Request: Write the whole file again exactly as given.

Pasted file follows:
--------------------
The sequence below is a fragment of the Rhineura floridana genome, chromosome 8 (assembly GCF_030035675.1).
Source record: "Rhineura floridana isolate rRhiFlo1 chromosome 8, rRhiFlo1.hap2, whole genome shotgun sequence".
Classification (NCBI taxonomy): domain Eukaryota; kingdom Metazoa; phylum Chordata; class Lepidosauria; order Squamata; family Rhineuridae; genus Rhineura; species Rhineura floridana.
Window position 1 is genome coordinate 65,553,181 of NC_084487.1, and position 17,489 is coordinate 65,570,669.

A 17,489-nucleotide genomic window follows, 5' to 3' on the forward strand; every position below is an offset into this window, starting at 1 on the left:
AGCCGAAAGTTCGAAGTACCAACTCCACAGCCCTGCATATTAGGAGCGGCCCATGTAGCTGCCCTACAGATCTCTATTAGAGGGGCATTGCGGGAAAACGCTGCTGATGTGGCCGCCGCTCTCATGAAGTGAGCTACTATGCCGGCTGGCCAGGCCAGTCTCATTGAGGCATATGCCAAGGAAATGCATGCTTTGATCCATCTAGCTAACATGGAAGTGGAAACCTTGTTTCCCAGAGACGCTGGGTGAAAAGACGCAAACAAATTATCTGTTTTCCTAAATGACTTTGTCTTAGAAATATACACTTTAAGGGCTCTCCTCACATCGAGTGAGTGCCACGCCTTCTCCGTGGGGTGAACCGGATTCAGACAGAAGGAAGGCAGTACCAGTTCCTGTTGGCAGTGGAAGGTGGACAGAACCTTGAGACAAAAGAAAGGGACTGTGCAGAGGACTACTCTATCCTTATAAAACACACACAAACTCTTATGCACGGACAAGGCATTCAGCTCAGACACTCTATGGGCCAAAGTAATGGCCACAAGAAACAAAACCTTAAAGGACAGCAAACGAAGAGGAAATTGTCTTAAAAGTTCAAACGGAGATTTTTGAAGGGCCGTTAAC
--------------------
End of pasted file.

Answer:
The sequence below is a fragment of the Rhineura floridana genome, chromosome 8 (assembly GCF_030035675.1).
Source record: "Rhineura floridana isolate rRhiFlo1 chromosome 8, rRhiFlo1.hap2, whole genome shotgun sequence".
Classification (NCBI taxonomy): domain Eukaryota; kingdom Metazoa; phylum Chordata; class Lepidosauria; order Squamata; family Rhineuridae; genus Rhineura; species Rhineura floridana.
Window position 1 is genome coordinate 65,553,181 of NC_084487.1, and position 17,489 is coordinate 65,570,669.

A 17,489-nucleotide genomic window follows, 5' to 3' on the forward strand; every position below is an offset into this window, starting at 1 on the left:
AGCCGAAAGTTCGAAGTACCAACTCCACAGCCCTGCATATTAGGAGCGGCCCATGTAGCTGCCCTACAGATCTCTATTAGAGGGGCATTGCGGGAAAACGCTGCTGATGTGGCCGCCGCTCTCATGAAGTGAGCTACTATGCCGGCTGGCCAGGCCAGTCTCATTGAGGCATATGCCAAGGAAATGCATGCTTTGATCCATCTAGCTAACATGGAAGTGGAAACCTTGTTTCCCAGAGACGCTGGGTGAAAAGACGCAAACAAATTATCTGTTTTCCTAAATGACTTTGTCTTAGAAATATACACTTTAAGGGCTCTCCTCACATCGAGTGAGTGCCACGCCTTCTCCGTGGGGTGAACCGGATTCAGACAGAAGGAAGGCAGTACCAGTTCCTGTTGGCAGTGGAAGGTGGACAGAACCTTGAGACAAAAGAAAGGGACTGTGCAGAGGACTACTCTATCCTTATAAAACACACACAAACTCTTATGCACGGACAAGGCATTCAGCTCAGACACTCTATGGGCCAAAGTAATGGCCACAAGAAACAAAACCTTAAAGGACAGCAAACGAAGAGGAAATTGTCTTAAAAGTTCAAACGGAGATTTTTGAAGGGCCGTTAAC